An article published online today is already bringing heated criticism down on the head of its author, Kaitie Roiphe:
A few months ago Harpers magazine asked me to write a piece on the #MeToo movement. I'm a feminist writer and professor who has disagreed with other feminists in the past. Usually, people wait to read what I have to write before getting angry over them. Not this time.
Before the magazine article had even been published, thousands of people took to Twitter, furious at me for rumors about what might be in the piece. Total strangers called me "a garbage person," "a ghoul," "human scum." They threatened that my career was over and said obscene things not fit for Sunday morning, or any morning. My children, of course, were reading and hearing all of this.
What was my crime? Having doubts about the excesses of #MeToo, even as I shared its goals? Departing slightly from the officially-accepted feminist position?
What happened to speaking my truth? It felt like there was a mob with torches outside the window.
In his novel "1984," George Orwell created a phrase for my accusers: "Thought police."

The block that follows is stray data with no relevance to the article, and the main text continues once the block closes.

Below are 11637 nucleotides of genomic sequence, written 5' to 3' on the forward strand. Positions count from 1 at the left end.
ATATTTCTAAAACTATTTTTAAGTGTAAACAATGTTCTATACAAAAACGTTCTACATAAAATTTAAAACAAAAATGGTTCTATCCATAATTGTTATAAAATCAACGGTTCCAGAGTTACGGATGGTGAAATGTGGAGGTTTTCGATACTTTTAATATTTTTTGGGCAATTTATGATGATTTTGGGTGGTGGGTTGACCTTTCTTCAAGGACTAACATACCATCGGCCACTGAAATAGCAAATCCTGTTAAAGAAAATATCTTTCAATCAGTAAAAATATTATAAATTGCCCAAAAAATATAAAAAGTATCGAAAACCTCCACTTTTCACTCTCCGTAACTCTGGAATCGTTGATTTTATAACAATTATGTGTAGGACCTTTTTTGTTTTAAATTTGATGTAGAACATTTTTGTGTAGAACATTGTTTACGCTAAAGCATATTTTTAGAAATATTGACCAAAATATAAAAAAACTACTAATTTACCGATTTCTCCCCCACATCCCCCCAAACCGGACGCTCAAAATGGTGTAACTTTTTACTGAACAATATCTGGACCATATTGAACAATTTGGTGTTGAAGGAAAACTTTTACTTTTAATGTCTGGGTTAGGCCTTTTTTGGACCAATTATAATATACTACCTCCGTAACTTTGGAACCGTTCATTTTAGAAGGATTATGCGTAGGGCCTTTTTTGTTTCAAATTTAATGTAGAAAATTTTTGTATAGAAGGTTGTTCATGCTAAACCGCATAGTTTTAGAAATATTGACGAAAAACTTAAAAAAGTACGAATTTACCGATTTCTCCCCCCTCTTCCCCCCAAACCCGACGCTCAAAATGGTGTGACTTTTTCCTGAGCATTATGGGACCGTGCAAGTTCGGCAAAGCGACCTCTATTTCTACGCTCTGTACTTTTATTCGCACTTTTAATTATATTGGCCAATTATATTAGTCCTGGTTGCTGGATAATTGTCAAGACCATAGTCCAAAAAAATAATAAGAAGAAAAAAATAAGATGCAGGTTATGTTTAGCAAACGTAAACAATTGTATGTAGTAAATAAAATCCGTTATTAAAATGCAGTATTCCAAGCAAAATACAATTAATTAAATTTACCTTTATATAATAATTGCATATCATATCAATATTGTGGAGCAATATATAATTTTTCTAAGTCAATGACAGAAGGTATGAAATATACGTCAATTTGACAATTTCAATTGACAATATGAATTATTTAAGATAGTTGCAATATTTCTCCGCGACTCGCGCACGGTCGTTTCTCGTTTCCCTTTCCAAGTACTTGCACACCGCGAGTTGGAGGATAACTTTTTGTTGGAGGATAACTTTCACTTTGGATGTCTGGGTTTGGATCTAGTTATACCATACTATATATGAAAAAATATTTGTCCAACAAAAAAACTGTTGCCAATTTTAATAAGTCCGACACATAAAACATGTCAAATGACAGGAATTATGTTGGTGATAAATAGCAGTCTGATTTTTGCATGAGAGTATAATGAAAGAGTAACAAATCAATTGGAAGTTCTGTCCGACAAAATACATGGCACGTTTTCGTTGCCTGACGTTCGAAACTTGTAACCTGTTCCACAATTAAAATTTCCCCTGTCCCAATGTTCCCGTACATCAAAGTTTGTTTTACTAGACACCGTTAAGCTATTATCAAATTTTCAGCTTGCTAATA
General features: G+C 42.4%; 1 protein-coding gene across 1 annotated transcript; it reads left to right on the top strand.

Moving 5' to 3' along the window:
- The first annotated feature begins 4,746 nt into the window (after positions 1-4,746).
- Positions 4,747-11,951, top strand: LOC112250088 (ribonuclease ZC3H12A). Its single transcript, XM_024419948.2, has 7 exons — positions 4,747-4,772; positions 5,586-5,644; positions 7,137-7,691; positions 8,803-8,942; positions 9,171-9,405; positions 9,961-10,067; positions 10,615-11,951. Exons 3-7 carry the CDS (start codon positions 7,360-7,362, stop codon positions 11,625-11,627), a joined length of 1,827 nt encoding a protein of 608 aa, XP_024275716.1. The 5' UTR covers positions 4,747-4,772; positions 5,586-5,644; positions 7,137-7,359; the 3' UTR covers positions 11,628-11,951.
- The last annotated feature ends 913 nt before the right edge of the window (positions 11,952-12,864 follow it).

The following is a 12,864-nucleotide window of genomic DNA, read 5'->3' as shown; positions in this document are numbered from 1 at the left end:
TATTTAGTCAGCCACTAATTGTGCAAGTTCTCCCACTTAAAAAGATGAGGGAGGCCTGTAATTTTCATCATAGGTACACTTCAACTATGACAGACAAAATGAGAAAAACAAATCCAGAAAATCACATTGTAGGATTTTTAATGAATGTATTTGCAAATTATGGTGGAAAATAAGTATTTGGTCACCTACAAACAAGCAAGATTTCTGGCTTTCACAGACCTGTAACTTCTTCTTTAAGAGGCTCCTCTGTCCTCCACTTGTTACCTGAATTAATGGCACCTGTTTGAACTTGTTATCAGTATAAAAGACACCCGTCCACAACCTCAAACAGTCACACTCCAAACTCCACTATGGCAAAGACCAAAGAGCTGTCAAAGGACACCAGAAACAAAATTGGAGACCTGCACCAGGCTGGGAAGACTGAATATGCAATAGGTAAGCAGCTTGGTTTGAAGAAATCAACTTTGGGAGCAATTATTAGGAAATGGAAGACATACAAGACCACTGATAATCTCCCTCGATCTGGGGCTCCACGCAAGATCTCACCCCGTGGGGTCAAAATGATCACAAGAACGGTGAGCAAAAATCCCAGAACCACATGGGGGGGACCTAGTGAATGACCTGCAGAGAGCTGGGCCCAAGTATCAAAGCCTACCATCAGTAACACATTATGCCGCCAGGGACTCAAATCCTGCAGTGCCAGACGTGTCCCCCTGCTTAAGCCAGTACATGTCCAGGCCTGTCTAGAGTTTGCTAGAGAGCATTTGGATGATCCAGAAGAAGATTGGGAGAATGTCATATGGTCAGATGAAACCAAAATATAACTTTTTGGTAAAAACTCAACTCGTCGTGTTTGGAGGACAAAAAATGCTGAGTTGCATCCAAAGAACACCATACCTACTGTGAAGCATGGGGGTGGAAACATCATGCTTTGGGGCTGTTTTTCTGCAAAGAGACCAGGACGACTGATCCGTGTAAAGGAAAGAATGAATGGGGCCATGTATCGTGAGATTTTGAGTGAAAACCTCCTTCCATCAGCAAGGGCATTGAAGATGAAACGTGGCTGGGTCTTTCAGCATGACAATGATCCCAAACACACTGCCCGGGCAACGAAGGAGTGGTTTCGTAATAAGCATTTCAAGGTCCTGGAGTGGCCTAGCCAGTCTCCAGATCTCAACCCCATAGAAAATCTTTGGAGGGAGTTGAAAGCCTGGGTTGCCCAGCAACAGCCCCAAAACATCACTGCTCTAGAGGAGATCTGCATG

If we as a culture are going to sort through the very tangled question of what constitutes an abuse of male power, we need to be able to hear -- really hear -- lots of different opinions.
Is asking a woman for her phone number an abuse of power? Does the distinction between sleazy behavior and a criminal act matter? Is it OK to try people in the press? Lots of good and reasonable people will disagree about the answers to these questions.
If we want a true reckoning, it means listening to authentically conflicting points of view, from both women AND men.
Anyone whose feminist activism consists largely of hurling abuse at other women might want to take a look in the mirror. If we are calling other women "human scum" because they have ideas or politics that are different from ours, are we any different from Trump supporters tweeting "lock her up" at Hillary Clinton? With their politics of personal destruction -- the hate and nastiness and name-calling -- are these Twitter feminists any less bullying than the people we say we oppose?
Isn't silencing women what we are fighting against?
For more info:
- The Other Whisper Network: How Twitter feminism is bad for women by Katie Roiphe (Harpers)